Then Arnold makes a statement which I think is extreme. He says, “Admittedly, with our present nature, without God, we humans are incapable of community.” That is going too far; it is pessimism. But a statement like this nevertheless has value because, even though it may be exaggerated, it points to the fact that we really need God, and it is the need of grace that Arnold is bringing out.
Temperamental mood-swings, possessive impulses…all these place seemingly insurmountable obstacles in the way of true community. But with faith we cannot be deluded into thinking that these realities are decisive.
That is the great point. Suppose all these things are there, and supposing it is tough, the thing that faith does is to make a final judgment. Apply this to a marriage problem. Supposing a man discovers his wife has been unfaithful to him. This is one of the tragic kinds of violation of trust in life. It destroys people. So, this husband finds out. If he is the kind of person who says, “This is the end,” that is a solution. From the moment a flaw is discovered, finished! That’s the end. It is just the opposite with Christ. Even the greatest fault is forgivable. Everything is forgivable.
Here it becomes abundantly clear that the realization of true community, the actual building up of a communal life, is impossible without faith in a higher Power. In spite of all that goes wrong, people try again and again to put their trust either in human goodness (which really does exist) or in the force of law. But all their efforts are bound to come to grief when faced with the reality of evil.
Again, this is quite strong, but the conclusion rings true: “The only power that can build true community is faith in the ultimate mystery of the Good, faith in God.”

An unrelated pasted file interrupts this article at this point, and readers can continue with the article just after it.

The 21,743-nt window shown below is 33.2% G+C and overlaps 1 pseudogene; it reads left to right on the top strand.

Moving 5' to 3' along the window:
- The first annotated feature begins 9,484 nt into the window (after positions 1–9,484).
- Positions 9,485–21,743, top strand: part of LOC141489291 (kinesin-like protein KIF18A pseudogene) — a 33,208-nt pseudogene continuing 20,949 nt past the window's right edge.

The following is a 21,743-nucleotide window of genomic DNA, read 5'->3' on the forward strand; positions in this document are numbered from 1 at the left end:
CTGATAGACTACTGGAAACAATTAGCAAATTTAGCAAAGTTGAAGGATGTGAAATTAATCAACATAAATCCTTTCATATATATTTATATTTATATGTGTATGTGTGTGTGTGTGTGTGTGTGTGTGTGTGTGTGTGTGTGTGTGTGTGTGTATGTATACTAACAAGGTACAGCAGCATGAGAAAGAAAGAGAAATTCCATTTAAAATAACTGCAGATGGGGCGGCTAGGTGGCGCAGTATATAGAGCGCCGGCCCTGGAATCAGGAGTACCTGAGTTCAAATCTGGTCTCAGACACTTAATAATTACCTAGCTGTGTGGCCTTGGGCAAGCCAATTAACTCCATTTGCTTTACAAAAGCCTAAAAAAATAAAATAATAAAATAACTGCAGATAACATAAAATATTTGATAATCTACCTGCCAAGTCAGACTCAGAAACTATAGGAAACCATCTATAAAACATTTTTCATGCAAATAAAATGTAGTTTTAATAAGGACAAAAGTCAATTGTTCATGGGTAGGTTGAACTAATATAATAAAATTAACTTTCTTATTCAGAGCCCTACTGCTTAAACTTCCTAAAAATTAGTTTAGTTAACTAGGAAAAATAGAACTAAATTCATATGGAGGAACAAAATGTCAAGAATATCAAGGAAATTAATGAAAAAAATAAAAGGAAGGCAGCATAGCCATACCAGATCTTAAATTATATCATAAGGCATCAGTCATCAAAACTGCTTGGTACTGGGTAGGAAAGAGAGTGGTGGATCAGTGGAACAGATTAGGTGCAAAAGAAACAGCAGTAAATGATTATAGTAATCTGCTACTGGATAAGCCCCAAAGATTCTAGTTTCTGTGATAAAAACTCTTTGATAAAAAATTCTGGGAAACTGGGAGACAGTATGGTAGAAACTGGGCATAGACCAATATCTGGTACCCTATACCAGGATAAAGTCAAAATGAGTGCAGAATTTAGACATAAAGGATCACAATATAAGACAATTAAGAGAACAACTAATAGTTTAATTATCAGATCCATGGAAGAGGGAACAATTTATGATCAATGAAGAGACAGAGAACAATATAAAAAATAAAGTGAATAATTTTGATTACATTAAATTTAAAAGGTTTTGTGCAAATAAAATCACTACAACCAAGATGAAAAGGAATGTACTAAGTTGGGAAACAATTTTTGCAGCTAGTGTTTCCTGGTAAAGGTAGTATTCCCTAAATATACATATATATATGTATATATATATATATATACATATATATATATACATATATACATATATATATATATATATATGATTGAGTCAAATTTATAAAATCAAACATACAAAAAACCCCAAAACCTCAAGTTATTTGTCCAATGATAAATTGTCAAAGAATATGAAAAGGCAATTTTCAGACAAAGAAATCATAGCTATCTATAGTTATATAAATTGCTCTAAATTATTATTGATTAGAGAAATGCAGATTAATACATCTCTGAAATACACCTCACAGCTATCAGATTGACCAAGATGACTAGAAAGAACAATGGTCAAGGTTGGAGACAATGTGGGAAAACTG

. . . Often very incompatible people are thrown together. . . . It is a test of faith.
The ultimate thing is that we build community not on our love but on God’s love, because we do not really have that much love ourselves, and that is the real challenge of the religious life. It puts us in a position where sometimes natural community is very difficult. People are sent here and there, and often very incompatible people are thrown together. Groups of people who would never have chosen to be together in an ordinary human way find themselves living together. It is a test of faith. It puts God’s love to the test and it is meant to. It is what Saint Paul means. It isn’t just a question of whether you are building community with people that you naturally like, it is also a question of building community with people that God has brought together.
What is tested in community is faith. It is not so much a question of who’s right, but do we believe? I think that is the real issue. Of course there are problems, but you put them all together and work them out on the basis and in the context of faith. Faith is first, and the only one who is right is God. No one of us knows precisely what God wants. What we have to do is believe in the power of his love. This power is given to us in proportion as we work together to find out what the score is, and then, if we do get together and decide on something – even if it is mistaken – if it is done in good faith, the power of God’s love will be in it. We are going to make mistakes, but it really doesn’t matter that much.
Now it's your turn: tell us what Thomas Merton means to you. How have his writings influenced your thinking; how has he shaped your faith? Leave a comment.
The entire talk from which this is article is taken appears in Why We Live in Community. Reprinted from Thomas Merton in Alaska, Copyright © 1989 by The Trustees of the Thomas Merton Legacy Trust. Reprinted by permission of New Directions Publishing Corp. Photo by John Lyons, used with permission.